Through It, Not Over It: On Anger

January 21, 2014

Through It, Not Over itI’m at my therapist’s office, the same one as a year ago when I was working through losing my twin boys at 20 weeks. Now I’m here for them and my son who died at 3 weeks old in August. She’s going through my assessment, a weekly checkup to see where I am emotionally.

I can hear myself say, “And angry. I feel really mad, all the time. Mostly just angry.” It’s added onto everything.

She pauses at the end and says, “I’m seeing this time around a lot of anger – much more than the profound sadness that seemed to encompass you before Christmas.”

I nod, feeling terrible that I can’t seem to find a less, well, angry feeling. “I feel angry that I don’t have a 5 month old, that I don’t have my 18 month olds. I’m mad that everyone else gets their baby. I’m mad about everything to do with this. I can’t be happy for anyone, I feel cheated out of the life that so many others take for granted. And I hate that. I hate being this way, feeling like this. It’s overwhelming and I do not want to be this person. I am trying so hard to pull out of this because it feels like a huge weight that I can’t carry. It affects everything.”

I fully expect her to tell me that we need to work on the anger, which is only a symptom of other feelings. That I should focus on being sad, or how it feels to see my friends bring home healthy babies. Anger isn’t the problem, right?

Instead, what she says astounds me.

“You need to be angry. You need to stop trying to find a way around the anger or eventually you’re going to come to a point in life where it comes out in another moment and you’ll have to deal with it then. If you can’t let yourself be angry and really work on validating these feelings – you’ll get stuck on repeat here.”

This makes me even madder for a minute. I hate feeling like this. Of course it’s not normal, no one wants to be angry so much of the time when I think about my sons or life. It’s exhausting and makes me feel like complete crap. I want to just move on, skip to the next grief phase. Fine, let’s validate my right to be angry about the past 2 years and then move on.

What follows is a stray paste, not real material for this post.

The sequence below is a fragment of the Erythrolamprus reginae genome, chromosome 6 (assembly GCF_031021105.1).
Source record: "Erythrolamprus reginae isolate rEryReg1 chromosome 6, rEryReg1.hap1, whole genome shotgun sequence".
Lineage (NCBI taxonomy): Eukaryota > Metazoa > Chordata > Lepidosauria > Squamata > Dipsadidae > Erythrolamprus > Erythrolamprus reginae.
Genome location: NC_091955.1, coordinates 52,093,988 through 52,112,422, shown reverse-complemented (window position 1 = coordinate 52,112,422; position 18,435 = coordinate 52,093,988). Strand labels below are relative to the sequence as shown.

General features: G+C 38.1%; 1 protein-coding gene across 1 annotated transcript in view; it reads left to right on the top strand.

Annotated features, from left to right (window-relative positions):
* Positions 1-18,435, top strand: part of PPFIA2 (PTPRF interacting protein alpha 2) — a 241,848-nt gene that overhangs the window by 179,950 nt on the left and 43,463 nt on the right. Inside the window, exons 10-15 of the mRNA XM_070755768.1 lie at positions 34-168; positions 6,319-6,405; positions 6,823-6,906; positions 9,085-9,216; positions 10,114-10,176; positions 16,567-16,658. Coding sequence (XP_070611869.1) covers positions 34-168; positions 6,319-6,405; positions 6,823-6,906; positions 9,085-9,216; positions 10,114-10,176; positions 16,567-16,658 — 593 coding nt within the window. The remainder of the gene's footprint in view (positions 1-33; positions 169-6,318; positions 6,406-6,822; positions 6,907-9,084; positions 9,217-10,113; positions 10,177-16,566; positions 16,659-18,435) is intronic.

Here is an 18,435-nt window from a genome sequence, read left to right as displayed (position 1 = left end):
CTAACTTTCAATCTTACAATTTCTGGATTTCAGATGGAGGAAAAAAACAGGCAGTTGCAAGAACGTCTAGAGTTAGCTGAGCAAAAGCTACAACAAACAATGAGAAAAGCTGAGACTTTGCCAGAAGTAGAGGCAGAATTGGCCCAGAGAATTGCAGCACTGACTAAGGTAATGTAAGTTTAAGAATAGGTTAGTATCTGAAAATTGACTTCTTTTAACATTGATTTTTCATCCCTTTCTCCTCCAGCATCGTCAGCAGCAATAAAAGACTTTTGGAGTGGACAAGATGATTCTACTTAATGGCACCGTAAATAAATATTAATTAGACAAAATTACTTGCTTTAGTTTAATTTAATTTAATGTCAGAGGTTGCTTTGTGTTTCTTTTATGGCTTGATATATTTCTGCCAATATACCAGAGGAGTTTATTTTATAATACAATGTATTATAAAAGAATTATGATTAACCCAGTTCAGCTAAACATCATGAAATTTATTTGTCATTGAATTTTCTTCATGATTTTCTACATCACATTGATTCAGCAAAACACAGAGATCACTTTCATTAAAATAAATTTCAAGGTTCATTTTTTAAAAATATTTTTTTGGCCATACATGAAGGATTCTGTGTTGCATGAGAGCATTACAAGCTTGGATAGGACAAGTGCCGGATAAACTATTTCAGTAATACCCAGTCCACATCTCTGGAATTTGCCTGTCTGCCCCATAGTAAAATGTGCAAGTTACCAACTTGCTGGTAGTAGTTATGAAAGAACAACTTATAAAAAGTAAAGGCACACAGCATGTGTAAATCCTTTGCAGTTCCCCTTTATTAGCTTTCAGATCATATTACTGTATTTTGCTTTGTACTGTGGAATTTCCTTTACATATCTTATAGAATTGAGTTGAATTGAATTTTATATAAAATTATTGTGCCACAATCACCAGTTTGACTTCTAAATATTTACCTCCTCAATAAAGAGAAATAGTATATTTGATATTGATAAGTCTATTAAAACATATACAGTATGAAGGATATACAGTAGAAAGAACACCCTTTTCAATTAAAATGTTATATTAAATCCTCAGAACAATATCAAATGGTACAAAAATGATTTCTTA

But I know she’s not going to let me do this unless I flat out tell her that’s what I want.

Deep down, I don’t want that. I want to heal from some of this; never fully. I understand that. But a little more than I am now, slowly working on becoming a person who isn’t dragging the ball of grief along with her the rest of her life. If I refuse to be angry, genuinely angry, I won’t ever get to that point.

There’s a part in Finding Nemo where Dory tells Marlin they should swim through the trench, not over it. Of course he thinks she’s insane because the trench looks terrifying while the top looks crystal clear and perfect to keep going without interruption. If you haven’t seen it:

A. You are missing a large part of life fulfillment.

B. Marlin finds out they should have gone through the dark, scary trench instead of taking the easy way out.

That’s my mantra right now. “Through it, not over it.” It’s terrifying and uncomfortable. I want to be anyone else but that angry lady who resents everyone that takes home a baby while 3 of mine sit on a shelf. I wish I had the mental power to click “like” on a pregnancy announcement. I want to silence that inner voice that says, “Their baby has nothing to do with yours, so what’s the problem?” and yet it’s still there, asking why?

I didn’t go through my anger enough with the twins. I short circuited it with a rushed, then failed, adoption and a pregnancy quickly after. This time there’s no escape. I have to face my anger to become the woman, mother, wife, friend, human being I so long to be.

Through it. Not over it.

  • Diana Stone

    Diana is the editor of Still Standing and also blogs at Diana Wrote about her life with two daughters here and three sons in heaven, life as an army veteran's wife, and her faith. Smaller glimpses into her day are on Twitter, Facebook, and Instagram.

    Prev Post Next Post